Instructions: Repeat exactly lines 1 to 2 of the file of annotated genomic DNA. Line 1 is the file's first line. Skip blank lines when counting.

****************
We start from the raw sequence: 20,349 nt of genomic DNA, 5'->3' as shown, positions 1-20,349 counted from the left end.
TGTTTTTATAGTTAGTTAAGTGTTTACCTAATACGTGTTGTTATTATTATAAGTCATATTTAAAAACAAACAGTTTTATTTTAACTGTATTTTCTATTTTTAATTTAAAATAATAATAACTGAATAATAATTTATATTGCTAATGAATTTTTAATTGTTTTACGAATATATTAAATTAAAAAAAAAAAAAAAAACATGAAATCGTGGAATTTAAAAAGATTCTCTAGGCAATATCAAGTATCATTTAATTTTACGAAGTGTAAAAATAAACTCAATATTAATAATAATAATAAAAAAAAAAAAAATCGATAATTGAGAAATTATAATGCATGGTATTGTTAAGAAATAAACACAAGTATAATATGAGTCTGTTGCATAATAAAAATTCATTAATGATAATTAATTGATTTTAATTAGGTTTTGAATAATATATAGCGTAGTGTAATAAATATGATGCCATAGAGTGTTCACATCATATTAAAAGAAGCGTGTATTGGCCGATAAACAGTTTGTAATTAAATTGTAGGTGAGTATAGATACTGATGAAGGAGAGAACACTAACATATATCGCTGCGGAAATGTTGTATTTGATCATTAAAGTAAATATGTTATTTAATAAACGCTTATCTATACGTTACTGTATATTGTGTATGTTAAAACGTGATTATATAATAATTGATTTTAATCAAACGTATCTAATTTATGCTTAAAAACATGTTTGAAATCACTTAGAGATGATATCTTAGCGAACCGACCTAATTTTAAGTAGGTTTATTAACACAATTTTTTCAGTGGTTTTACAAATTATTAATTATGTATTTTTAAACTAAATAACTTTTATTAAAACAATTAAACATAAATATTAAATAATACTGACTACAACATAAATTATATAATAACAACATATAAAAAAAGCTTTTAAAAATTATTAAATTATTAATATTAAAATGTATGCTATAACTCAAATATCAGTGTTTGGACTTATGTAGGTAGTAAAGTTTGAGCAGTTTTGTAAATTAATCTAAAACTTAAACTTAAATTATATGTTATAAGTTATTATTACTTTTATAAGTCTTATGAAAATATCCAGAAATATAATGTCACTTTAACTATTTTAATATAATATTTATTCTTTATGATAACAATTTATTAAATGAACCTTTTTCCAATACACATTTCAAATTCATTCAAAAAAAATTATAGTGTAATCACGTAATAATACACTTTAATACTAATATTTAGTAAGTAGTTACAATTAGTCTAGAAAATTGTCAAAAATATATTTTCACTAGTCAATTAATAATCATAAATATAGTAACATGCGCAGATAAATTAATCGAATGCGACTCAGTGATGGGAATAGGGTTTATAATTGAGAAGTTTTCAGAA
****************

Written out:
We start from the raw sequence: 20,349 nt of genomic DNA, 5'->3' as shown, positions 1-20,349 counted from the left end.
TGTTTTTATAGTTAGTTAAGTGTTTACCTAATACGTGTTGTTATTATTATAAGTCATATTTAAAAACAAACAGTTTTATTTTAACTGTATTTTCTATTTTTAATTTAAAATAATAATAACTGAATAATAATTTATATTGCTAATGAATTTTTAATTGTTTTACGAATATATTAAATTAAAAAAAAAAAAAAAAACATGAAATCGTGGAATTTAAAAAGATTCTCTAGGCAATATCAAGTATCATTTAATTTTACGAAGTGTAAAAATAAACTCAATATTAATAATAATAATAAAAAAAAAAAAAATCGATAATTGAGAAATTATAATGCATGGTATTGTTAAGAAATAAACACAAGTATAATATGAGTCTGTTGCATAATAAAAATTCATTAATGATAATTAATTGATTTTAATTAGGTTTTGAATAATATATAGCGTAGTGTAATAAATATGATGCCATAGAGTGTTCACATCATATTAAAAGAAGCGTGTATTGGCCGATAAACAGTTTGTAATTAAATTGTAGGTGAGTATAGATACTGATGAAGGAGAGAACACTAACATATATCGCTGCGGAAATGTTGTATTTGATCATTAAAGTAAATATGTTATTTAATAAACGCTTATCTATACGTTACTGTATATTGTGTATGTTAAAACGTGATTATATAATAATTGATTTTAATCAAACGTATCTAATTTATGCTTAAAAACATGTTTGAAATCACTTAGAGATGATATCTTAGCGAACCGACCTAATTTTAAGTAGGTTTATTAACACAATTTTTTCAGTGGTTTTACAAATTATTAATTATGTATTTTTAAACTAAATAACTTTTATTAAAACAATTAAACATAAATATTAAATAATACTGACTACAACATAAATTATATAATAACAACATATAAAAAAAGCTTTTAAAAATTATTAAATTATTAATATTAAAATGTATGCTATAACTCAAATATCAGTGTTTGGACTTATGTAGGTAGTAAAGTTTGAGCAGTTTTGTAAATTAATCTAAAACTTAAACTTAAATTATATGTTATAAGTTATTATTACTTTTATAAGTCTTATGAAAATATCCAGAAATATAATGTCACTTTAACTATTTTAATATAATATTTATTCTTTATGATAACAATTTATTAAATGAACCTTTTTCCAATACACATTTCAAATTCATTCAAAAAAAATTATAGTGTAATCACGTAATAATACACTTTAATACTAATATTTAGTAAGTAGTTACAATTAGTCTAGAAAATTGTCAAAAATATATTTTCACTAGTCAATTAATAATCATAAATATAGTAACATGCGCAGATAAATTAATCGAATGCGACTCAGTGATGGGAATAGGGTTTATAATTGAGAAGTTTTCAGAA